• Wear gloves if you have to touch used bandages or menstrual products that werent disposed of properly.
  • Wash your hands thoroughly after coming into contact with blood, even if you wore gloves.

Some personal care items can sometimes contain a small amount of blood. Dont share things like a toothbrush, razor, or manicure scissors.

If you think you may have been exposed to the virus, contact your doctor to find out when you can be tested. Early treatment can help prevent serious liver damage.

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How Do People Get Hepatitis C

Hepatitis C virus is found in the blood of people with HCV infection. It enters the body through blood-to-blood contact.

Until reliable blood tests for HCV were developed , people usually got hepatitis C from blood products and blood transfusions. Now that blood and blood products are tested for HCV, this is no longer the typical means of infection.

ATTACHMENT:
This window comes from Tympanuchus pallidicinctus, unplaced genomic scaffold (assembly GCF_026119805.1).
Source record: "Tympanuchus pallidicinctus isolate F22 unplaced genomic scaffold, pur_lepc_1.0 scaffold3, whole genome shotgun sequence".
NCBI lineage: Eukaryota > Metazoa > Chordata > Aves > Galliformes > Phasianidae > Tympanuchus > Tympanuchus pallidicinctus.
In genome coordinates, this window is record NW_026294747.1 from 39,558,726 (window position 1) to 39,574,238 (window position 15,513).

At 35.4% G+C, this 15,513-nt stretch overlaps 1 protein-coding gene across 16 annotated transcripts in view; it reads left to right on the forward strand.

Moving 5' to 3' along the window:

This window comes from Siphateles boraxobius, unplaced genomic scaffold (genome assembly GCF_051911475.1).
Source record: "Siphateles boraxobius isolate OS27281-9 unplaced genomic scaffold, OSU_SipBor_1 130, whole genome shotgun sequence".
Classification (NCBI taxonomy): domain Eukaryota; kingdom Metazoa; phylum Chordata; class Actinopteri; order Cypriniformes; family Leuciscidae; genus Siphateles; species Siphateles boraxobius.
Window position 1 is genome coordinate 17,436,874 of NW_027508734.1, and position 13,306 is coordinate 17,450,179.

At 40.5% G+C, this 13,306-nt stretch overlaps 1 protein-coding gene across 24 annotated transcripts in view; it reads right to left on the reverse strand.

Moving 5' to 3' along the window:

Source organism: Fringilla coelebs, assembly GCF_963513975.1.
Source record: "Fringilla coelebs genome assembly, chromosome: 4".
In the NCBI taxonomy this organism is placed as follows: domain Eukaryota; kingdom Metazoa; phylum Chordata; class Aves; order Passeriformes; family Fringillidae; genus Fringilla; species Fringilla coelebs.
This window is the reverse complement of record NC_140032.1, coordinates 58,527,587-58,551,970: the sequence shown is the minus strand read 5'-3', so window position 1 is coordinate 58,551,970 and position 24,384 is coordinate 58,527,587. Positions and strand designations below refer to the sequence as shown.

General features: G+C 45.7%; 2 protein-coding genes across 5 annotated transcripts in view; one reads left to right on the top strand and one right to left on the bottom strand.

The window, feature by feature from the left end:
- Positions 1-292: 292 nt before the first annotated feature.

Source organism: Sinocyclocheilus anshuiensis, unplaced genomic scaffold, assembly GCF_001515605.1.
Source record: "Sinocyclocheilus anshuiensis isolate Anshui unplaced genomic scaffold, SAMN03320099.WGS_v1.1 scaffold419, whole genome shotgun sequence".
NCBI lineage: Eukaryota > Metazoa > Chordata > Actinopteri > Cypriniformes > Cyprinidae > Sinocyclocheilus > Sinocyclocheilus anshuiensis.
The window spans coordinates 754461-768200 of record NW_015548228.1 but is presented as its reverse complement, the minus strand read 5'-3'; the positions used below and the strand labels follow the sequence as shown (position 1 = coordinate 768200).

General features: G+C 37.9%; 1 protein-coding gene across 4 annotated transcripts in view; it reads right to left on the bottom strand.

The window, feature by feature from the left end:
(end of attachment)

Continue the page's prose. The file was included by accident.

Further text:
Currently, people usually get hepatitis C by sharing needles for injection drug use. An HCV-infected woman can pass the infection to her baby during birth. It is also possible to get hepatitis C from an infected person through sexual contact, an accidental needlestick with a contaminated needle, or improperly sterilized medical, acupuncture, piercing, or tattooing equipment.

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How can health-care personnel avoid exposure to HCV?

Avoiding occupational exposure to blood is the primary way to prevent transmission of bloodborne illnesses among health-care personnel. To promote blood safety in the workplace, health-care personnel should consult infectious-disease control guidance from the National Institute for Occupational Safety and Health and from CDC. Depending on the medical procedure involved, Standard Precautions may include the appropriate use of personal protective equipment .